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Remotely sensed and mapped joint traces in the eastern portion of the Pyrenees-Ebro system show systematic distributions of azimuthal orientations. In the frontal portion of the belt and within the foredeep, joints are mostly transverse (i.e., N–S striking) with a limited occurrence of E–W striking longitudinal cross-joints. Approaching the southern border of the foredeep, joints exhibit both N–S and NW–SE orientations where the pre-Cenozoic floor of the foredeep is exposed. Joints affect the Lutetian to Priabonian foredeep infill and are found tilted together with strata within the Bellmunt anticline (Fig. 2b), which is Priabonian in age (Burbank et al., 1992). Given the above, jointing in the study area must have taken place during or before the Priabonian. The occurrence of the N–S striking joints within the Ebro foredeep is documented also to the west of the study area (e.g., Turner and Hancock, 1990), where there are joint emplacement effects up to the Miocene (Arlegui and Simon, 2001). Transverse joints, striking approximately NNE–SSW, occur also to the SW in Bartonian to Priabonian strata cropping out at the boundary between the Ebro Basin and the Catalan Coastal Range (Alsaker et al., 1996). These data indicate that transverse joints systematically developed in the foredeep basin of the E–W oriented Pyrenean belt. Locally, the process of transverse jointing occurred until the early Miocene (i.e., until the end of mountain building). Also, pre-thrusting transverse extensional faults of upper Paleocene to lower Eocene age occur a few tens of kilometers to the NE of the study area (Carrillo et al., 2020), being presently incorporated in the Pyrenean belt. Thus, we conclude that foredeep-parallel tension has been established in the foredeep of the Pyrenean belt from the Paleocene until the end of convergence. Transverse joints documented in this work clearly represent foredeep-related structures which can develop by (i) N–S-oriented layer-parallel shortening (LPS) or (ii) E–W-oriented foredeep stretching (Tavani et al., 2015). LPS is to be excluded as the state of stress in this case would include a positive minimum stress (Fig. 1). In agreement, LPS-related extensional structures can form only due to fluid pressure contribution, and they include millimeter- to centimeter-long fractures filled with calcite (which is removed from pressure solution seams; Fig. 1; Tavani et al., 2015, and references therein). The type (joints with no calcite infill) and size (tens of meters long) of transverse extensional structures described here are incompatible with the layer-parallel shortening mechanism.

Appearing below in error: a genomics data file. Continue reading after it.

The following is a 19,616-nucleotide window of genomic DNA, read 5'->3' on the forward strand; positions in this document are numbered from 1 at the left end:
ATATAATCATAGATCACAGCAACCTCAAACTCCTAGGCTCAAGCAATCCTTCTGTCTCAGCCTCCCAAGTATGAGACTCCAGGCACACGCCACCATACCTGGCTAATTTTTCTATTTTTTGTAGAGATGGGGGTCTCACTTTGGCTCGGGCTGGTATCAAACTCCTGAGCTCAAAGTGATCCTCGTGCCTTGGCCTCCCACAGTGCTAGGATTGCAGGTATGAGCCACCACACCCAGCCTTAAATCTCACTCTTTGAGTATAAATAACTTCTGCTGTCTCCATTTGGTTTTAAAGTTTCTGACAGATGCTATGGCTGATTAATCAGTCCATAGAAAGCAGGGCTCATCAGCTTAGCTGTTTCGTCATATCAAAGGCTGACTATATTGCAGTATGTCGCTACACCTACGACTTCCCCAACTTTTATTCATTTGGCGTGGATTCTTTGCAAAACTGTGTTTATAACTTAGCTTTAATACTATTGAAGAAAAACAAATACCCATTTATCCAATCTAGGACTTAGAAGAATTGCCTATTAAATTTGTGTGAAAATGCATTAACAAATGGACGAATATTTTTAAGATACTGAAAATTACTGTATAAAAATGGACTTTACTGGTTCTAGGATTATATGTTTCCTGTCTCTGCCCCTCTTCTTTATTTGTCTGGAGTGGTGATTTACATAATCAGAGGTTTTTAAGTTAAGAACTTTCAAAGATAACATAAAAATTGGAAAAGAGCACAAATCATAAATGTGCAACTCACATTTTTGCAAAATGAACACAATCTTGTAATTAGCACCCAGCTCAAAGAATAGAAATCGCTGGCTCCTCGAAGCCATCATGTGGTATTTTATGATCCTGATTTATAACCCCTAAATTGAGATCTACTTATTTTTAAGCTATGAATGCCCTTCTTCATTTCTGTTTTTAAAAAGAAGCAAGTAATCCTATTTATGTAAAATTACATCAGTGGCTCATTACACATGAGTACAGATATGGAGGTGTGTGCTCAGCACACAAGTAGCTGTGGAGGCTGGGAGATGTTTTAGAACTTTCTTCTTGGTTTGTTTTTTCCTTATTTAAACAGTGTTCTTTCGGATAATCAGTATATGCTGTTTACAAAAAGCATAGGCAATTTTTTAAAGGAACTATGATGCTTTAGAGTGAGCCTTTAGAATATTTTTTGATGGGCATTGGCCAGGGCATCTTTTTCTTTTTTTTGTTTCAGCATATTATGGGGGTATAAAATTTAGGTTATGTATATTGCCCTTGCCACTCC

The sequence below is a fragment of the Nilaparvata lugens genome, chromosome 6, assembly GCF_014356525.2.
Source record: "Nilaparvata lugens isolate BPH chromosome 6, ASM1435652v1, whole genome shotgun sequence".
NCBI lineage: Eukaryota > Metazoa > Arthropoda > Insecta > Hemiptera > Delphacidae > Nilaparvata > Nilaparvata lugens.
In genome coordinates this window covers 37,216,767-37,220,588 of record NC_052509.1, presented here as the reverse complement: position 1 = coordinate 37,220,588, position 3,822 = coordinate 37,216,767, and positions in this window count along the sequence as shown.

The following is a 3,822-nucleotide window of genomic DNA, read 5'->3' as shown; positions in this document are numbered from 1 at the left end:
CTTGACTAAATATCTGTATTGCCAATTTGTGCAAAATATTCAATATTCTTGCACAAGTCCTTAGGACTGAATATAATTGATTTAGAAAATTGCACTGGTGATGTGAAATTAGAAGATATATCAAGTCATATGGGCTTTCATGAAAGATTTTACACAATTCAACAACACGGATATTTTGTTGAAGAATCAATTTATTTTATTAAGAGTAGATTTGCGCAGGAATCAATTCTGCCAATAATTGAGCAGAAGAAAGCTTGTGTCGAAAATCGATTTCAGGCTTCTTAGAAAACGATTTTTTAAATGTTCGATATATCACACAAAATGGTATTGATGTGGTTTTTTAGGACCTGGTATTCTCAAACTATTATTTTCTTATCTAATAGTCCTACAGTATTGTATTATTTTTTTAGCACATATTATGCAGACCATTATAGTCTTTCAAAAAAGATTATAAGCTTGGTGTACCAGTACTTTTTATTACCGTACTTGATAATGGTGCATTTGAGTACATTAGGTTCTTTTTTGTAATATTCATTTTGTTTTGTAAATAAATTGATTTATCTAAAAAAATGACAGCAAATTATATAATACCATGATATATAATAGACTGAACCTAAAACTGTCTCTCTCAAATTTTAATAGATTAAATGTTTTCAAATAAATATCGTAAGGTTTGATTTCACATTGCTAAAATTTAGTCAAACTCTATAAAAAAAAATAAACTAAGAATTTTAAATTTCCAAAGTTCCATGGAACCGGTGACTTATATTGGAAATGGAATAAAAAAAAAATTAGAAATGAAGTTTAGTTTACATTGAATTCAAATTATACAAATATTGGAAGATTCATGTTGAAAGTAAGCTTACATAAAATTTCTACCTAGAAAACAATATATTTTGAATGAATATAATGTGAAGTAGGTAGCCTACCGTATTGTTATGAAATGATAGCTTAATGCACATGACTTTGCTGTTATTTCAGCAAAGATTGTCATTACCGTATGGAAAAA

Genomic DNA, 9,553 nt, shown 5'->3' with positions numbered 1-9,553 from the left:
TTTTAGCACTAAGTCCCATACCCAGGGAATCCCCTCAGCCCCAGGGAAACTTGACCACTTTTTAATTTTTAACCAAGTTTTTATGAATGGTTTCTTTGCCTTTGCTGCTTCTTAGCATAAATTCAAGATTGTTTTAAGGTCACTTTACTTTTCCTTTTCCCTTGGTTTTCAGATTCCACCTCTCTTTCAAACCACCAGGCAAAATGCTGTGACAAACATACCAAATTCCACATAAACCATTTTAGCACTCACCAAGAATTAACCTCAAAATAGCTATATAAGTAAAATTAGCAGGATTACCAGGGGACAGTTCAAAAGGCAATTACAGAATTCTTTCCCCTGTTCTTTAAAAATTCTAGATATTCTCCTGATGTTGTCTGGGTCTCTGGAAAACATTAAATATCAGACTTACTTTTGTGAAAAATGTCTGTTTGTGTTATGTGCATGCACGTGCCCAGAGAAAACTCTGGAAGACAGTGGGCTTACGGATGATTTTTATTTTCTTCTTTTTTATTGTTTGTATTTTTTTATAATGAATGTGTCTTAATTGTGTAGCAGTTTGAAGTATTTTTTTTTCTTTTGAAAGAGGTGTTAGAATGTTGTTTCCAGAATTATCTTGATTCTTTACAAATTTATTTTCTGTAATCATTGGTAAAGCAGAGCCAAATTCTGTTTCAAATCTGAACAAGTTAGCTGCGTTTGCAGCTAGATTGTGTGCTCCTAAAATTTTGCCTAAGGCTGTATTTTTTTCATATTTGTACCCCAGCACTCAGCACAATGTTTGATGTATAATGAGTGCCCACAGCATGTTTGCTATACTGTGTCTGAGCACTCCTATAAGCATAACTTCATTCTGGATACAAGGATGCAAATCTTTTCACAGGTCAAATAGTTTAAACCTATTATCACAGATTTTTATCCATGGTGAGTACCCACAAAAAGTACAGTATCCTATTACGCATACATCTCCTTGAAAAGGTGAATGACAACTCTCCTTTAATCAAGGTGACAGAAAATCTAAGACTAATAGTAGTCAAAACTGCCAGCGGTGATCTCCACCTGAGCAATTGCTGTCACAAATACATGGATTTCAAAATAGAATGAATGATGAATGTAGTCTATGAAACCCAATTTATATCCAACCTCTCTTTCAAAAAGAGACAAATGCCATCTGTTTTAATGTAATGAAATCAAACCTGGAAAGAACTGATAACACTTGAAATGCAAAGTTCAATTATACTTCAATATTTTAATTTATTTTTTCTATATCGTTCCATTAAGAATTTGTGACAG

The relatively constant orientation of joints along the strike of the foredeep, the occurrence of appreciable dispersion at the outer border of the foredeep, and the remarkably poor number of longitudinal joints allow us to derive two major conclusions.

  1. The almost linear trend of the eastern Pyrenees facilitates the exclusion of planar arching (e.g., Doglioni, 1995; Zhao and Jacobi, 1997) as the causative process for generating foredeep-parallel stretching (i.e., required to establish the negative σ3 responsible for transverse jointing). Arching along the vertical plane parallel to the trench (Quintà and Tavani, 2012) instead represents a viable mechanism for generating along-foredeep stretching. This is analogous, albeit at a larger scale, to the process of release faulting described by Destro (1995). The basic concept behind this mechanism is the following: when a straight line joining two fixed points – the tips of a fault in the case of Destro (1995) or the edges of the foredeep in the case of Quintà and Tavani (2012) – becomes an arch, there is stretching (Fig. 1b) which causes extensional stress parallel to the direction of elongation. In essence, this mechanism is expected to operate in any doubly plunging foredeep particularly at its lateral edges, such as in the study area (Fig. 3a).